If there’s one area of medicine that suffers from more dogma than any other, it’s toxicology.
I’m not razzing tox, I love tox. But management in toxicology usually = throw kitchen sink at patient, followed by a case report that concludes the last intervention done just prior to the patient improving is a new treatment for that toxicity. One of the biggest researchers I’ve published with once told me, “I don’t do case reports, that’s not real evidence based medicine”.
Over the next few weeks we’re going debunk a few of the best tox myths.
Before we get into myth #1, if you do not know about Leon Gussow’s blog at The Poison Review, you should check it out here.
The other day, a fellow EM resident asked me about one of my favorite toxicology related myths.
Will giving glucose before thiamine cause acute development or worsening of Wernicke’s encephalopathy?
Like most medical dogma, this teaching can be traced back to case reports/series and a few animal studies. This article from Schabelman and Kuo in JEM 2012 reviews the literature on this topic, and concludes that while prolonged (at least >24 hours and usually longer) administration of glucose without thiamine may worsen Wernicke’s, there is no evidence for the near instantaneous development of Wernicke’s that we are taught in medical school.
Reading some of the studies that form the basis of this concept is both enlightening and entertaining. One of the two studies that forms the basis of the Thiamine teaching comes from Drenick et al. in the NEJM, 1966.
In this case report, a morbidly obese man (180 cm, 335 lbs.) was starved for just under two months (Feb.25 to April 20th), on a 500 calorie per day diet with no vitamin supplementation. They measured daily thiamine in the urine and found it to be absent by 30 days. There were 4 others originally in the study who also had absent thiamine by 30 days.
The obese male developed nausea and required withdrawal from the study on April 20th, at which point they re-fed him with only glucose and orange juice for 13 days! Over that period, he developed worsening symptoms of Wernicke’s encephalopathy, and upon administration of thiamine, his symptoms resolve over a period of days.
The study that is most often cited regarding this myth is a 1981 article by Watson et al. This case series looked at 4 patients who were given between 24 hours and 5 days of glucose without thiamine and developed partial/complete Wernicke’s. These resolved either partially or fully with the administration of thiamine.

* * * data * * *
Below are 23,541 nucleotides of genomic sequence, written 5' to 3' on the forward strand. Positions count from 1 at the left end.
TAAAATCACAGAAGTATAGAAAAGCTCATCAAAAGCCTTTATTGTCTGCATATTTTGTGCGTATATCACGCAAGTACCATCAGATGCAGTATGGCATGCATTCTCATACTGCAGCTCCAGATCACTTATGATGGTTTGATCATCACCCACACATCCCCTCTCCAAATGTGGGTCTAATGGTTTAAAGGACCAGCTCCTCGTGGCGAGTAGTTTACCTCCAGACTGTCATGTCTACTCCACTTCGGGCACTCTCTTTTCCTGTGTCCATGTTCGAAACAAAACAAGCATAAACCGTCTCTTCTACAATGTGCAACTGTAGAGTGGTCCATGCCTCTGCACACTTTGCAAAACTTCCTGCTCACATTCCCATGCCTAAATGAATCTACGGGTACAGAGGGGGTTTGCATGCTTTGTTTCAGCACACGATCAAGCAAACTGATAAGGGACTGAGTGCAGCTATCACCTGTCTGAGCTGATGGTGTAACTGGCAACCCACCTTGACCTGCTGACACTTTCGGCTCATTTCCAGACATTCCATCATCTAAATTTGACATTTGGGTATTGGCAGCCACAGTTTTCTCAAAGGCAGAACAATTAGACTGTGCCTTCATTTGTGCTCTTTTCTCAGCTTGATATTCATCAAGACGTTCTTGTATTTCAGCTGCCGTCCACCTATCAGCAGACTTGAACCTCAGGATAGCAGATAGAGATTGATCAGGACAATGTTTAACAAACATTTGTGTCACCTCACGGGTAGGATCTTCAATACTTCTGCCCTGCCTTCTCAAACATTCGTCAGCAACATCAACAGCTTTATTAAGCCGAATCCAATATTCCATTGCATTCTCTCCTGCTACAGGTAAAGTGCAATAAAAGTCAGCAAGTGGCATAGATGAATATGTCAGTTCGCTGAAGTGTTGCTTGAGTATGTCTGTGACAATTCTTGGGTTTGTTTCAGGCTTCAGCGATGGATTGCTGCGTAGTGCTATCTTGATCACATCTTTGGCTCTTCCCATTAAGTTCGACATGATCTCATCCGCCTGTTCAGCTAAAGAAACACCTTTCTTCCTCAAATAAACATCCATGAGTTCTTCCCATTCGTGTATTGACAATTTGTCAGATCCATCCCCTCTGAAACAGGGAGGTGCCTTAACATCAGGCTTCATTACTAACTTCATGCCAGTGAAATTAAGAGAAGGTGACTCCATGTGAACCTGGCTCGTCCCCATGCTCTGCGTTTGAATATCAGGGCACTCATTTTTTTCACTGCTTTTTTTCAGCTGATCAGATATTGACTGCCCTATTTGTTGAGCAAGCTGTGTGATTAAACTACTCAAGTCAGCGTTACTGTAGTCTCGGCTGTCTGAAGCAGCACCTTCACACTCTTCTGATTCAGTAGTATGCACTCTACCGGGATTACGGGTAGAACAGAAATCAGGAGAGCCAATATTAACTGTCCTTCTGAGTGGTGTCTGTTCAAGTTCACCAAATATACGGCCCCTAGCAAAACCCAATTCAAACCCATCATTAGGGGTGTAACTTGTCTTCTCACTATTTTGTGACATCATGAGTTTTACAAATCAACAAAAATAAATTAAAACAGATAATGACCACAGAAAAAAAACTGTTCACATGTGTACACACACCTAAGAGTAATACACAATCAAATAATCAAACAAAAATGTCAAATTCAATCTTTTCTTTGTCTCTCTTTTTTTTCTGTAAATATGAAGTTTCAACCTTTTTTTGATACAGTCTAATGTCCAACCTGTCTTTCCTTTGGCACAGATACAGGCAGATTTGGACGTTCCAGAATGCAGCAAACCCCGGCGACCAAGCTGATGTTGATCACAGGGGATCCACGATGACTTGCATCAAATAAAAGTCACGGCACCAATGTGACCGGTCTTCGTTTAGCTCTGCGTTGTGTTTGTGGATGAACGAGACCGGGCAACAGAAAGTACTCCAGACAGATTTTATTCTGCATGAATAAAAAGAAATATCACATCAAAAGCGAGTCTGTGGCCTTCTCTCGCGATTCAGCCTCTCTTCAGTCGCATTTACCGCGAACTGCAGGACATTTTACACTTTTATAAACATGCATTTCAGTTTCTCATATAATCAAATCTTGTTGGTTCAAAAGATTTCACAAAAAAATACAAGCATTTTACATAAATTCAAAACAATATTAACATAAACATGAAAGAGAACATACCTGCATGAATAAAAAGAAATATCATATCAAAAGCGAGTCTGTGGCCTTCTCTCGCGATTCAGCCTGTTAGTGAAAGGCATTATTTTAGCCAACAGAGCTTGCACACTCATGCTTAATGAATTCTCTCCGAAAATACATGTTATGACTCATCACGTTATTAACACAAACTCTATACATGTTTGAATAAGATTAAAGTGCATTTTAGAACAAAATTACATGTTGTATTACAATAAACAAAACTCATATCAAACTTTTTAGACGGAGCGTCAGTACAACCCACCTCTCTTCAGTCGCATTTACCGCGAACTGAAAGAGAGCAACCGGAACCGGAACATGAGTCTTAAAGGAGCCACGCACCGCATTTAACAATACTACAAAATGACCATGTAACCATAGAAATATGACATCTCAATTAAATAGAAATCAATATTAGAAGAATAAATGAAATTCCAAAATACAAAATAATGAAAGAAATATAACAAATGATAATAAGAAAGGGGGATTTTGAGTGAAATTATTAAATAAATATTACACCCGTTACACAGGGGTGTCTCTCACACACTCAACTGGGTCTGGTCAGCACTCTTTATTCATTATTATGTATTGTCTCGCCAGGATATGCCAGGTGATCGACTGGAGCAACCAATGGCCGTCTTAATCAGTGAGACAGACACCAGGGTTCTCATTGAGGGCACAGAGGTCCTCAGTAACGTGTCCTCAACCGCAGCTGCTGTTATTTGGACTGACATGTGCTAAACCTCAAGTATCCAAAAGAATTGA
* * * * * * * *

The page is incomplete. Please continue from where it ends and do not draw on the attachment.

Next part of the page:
Finally, you may want to read this 1952 study by Phillips et al, if only to see what a crazy study design and lack of ethics looks like. The study design here could be called random case series, observational study or high school science project. They looked at 9 alcoholic patients with 6th nerve palsies other Wernicke’s symptoms (presumably, as this was pre-CT head era, these patients may have had chronic SDH for all we know) and then fed them glucose only diets for days. After a few days of getting worse, they’d start supplementing various quantities of thiamine, and some patients improved.
Bottom line: Giving glucose prior to thiamine will not precipitate an acute Wernicke’s encephalopathy. Prolonged administration (at least > 24 hours) of glucose only diets may worsen symptoms, but can then be reversed by giving thiamine.
Over the next few weeks, the site will be moving, so please bear with me.
Also, as there is so much great FOAM mythbusting going on out there, you may start to notice more short posts that collate already great FOAM resources.
Finally, there may be some guest bloggers coming on board in the near future, so you can look forward to an increased volume of posts here at SOCMOB.
Drenick et al. N Engl J Med 1966; 274:937-939
Watson AJ, Walker JF, Tomkin GH, Finn MM, Keogh JA. Acute Wernickes encephalopathy precipitated by glucose loading. Ir J Med Sci 1981;150:301–3.
Phillips GB, Victor M, Adams RD, Davidson CS. A study of the nutritional defect in Wernicke’s syndrome; the effect of a purified diet, thiamine, and other vitamins on the clinical manifestations. J Clin Invest 1952;31:859–71.